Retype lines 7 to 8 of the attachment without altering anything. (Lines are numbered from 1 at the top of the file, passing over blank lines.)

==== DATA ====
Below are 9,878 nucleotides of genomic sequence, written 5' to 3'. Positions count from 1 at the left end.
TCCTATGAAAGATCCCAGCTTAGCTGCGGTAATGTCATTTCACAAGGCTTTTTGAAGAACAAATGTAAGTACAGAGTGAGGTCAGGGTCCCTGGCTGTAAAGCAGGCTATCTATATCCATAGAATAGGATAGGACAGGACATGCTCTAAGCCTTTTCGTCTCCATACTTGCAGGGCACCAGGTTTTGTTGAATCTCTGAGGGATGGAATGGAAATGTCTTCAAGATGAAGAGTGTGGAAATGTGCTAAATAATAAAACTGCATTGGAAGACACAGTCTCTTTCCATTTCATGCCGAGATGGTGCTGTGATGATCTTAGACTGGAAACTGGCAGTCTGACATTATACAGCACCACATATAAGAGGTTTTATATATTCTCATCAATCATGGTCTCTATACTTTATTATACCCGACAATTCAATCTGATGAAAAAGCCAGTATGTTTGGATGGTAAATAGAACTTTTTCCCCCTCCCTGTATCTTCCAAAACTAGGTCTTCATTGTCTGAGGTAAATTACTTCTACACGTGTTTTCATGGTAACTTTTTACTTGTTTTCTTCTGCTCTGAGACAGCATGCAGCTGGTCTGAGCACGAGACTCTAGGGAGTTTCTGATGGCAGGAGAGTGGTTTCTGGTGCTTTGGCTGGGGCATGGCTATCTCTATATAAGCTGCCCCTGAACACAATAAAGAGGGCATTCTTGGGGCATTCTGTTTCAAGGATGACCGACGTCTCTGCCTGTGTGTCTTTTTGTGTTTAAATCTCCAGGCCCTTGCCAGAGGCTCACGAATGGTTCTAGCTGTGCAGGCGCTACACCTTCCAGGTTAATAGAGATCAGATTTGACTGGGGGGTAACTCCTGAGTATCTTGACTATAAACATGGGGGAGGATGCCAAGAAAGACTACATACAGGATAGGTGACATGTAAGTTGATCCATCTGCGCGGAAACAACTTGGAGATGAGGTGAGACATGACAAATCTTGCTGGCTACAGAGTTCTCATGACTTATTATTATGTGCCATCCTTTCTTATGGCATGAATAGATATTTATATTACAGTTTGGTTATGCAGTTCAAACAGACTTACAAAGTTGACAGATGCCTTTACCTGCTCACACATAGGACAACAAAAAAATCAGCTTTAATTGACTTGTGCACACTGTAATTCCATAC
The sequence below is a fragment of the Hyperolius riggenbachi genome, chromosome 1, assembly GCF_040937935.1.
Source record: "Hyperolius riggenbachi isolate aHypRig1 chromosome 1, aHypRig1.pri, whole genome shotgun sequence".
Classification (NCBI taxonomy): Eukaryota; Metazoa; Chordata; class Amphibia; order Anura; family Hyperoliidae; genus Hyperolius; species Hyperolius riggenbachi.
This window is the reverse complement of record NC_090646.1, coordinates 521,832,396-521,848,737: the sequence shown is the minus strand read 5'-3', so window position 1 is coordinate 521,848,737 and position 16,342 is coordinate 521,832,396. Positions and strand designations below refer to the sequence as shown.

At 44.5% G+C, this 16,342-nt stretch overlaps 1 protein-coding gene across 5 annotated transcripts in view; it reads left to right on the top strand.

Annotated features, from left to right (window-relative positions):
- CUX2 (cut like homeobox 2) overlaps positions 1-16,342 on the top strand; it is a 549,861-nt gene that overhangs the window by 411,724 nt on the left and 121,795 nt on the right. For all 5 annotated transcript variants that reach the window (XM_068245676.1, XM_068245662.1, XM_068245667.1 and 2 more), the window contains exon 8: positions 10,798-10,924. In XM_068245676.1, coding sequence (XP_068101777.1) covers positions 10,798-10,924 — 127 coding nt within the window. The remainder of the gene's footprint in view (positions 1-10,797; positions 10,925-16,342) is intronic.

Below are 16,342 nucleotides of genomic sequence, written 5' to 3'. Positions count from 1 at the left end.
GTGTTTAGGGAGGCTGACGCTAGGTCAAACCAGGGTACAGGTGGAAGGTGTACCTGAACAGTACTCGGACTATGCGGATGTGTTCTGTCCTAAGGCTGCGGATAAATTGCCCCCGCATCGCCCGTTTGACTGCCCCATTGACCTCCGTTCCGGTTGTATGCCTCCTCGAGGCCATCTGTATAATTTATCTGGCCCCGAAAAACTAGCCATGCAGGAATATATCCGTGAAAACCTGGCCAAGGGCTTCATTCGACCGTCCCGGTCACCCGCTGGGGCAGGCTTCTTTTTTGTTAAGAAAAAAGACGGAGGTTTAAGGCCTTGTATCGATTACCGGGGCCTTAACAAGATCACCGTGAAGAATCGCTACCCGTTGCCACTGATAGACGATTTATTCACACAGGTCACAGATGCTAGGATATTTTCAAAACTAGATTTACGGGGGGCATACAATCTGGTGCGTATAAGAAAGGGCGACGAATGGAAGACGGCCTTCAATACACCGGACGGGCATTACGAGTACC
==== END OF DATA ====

At 44.5% G+C, this 16,342-nt stretch overlaps 1 protein-coding gene across 5 annotated transcripts in view; it reads left to right on the top strand.

Annotated features, from left to right (window-relative positions):